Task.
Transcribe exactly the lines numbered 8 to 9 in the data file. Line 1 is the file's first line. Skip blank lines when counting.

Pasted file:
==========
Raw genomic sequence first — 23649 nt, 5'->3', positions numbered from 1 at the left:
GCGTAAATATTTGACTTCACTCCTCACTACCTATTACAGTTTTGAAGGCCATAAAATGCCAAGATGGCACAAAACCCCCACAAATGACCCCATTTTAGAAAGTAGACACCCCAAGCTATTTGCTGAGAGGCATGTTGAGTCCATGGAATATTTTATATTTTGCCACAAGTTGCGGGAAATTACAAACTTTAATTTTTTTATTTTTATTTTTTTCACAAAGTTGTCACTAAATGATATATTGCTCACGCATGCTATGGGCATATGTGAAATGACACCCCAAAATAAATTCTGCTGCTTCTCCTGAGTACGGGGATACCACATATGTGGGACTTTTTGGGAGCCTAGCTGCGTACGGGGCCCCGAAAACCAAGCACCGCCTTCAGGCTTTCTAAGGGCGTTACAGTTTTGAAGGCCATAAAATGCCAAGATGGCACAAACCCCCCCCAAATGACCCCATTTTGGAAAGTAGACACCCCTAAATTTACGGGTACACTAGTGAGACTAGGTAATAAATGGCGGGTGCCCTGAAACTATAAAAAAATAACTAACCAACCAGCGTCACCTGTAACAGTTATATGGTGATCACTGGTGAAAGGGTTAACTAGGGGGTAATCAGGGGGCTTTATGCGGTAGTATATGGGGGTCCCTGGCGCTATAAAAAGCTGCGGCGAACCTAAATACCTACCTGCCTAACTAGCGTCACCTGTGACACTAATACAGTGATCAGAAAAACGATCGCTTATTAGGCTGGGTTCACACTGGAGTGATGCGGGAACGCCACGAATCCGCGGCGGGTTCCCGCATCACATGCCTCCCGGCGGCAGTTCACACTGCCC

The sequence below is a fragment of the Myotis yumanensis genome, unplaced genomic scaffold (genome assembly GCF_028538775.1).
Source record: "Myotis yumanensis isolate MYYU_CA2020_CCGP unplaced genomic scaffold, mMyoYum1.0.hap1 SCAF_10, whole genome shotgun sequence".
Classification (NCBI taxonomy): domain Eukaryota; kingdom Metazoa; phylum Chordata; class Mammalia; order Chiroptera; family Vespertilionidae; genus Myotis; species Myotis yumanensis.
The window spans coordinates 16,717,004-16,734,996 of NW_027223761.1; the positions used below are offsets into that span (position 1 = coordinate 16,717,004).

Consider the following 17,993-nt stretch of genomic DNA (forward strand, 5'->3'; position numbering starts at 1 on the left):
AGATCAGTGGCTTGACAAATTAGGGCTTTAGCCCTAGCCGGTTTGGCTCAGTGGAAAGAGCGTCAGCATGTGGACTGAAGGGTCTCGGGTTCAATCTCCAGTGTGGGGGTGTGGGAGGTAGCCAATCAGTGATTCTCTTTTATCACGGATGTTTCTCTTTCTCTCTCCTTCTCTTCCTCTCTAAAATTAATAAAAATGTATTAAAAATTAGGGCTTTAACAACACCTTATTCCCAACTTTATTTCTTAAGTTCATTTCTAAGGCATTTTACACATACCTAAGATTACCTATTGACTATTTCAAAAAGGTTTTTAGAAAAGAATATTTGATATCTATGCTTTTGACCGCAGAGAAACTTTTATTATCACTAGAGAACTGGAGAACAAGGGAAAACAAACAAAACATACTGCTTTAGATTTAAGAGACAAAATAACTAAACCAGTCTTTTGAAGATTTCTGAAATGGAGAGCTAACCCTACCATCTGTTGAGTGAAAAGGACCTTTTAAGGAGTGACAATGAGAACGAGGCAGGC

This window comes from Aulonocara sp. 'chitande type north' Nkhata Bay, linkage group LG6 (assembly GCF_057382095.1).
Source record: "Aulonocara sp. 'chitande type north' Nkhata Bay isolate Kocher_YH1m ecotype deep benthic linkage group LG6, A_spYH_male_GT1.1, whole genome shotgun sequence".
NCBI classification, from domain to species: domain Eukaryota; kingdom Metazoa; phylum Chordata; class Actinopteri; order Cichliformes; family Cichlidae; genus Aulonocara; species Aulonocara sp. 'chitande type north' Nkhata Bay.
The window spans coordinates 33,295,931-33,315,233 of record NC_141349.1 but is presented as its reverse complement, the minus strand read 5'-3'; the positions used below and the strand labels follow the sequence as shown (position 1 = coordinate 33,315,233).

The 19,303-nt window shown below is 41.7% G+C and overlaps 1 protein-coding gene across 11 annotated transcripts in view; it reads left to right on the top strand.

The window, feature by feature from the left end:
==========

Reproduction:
AGATCAGTGGCTTGACAAATTAGGGCTTTAGCCCTAGCCGGTTTGGCTCAGTGGAAAGAGCGTCAGCATGTGGACTGAAGGGTCTCGGGTTCAATCTCCAGTGTGGGGGTGTGGGAGGTAGCCAATCAGTGATTCTCTTTTATCACGGATGTTTCTCTTTCTCTCTCCTTCTCTTCCTCTCTAAAATTAATAAAAATGTATTAAAAATTAGGGCTTTAACAACACCTTATTCCCAACTTTATTTCTTAAGTTCATTTCTAAGGCATTTTACACATACCTAAGATTACCTATTGACTATTTCAAAAAGGTTTTTAGAAAAGAATATTTGATATCTATGCTTTTGACCGCAGAGAAACTTTTATTATCACTAGAGAACTGGAGAACAAGGGAAAACAAACAAAACATACTGCTTTAGATTTAAGAGACAAAATAACTAAACCAGTCTTTTGAAGATTTCTGAAATGGAGAGCTAACCCTACCATCTGTTGAGTGAAAAGGACCTTTTAAGGAGTGACAATGAGAACGAGGCAGGC

This window comes from Aulonocara sp. 'chitande type north' Nkhata Bay, linkage group LG6 (assembly GCF_057382095.1).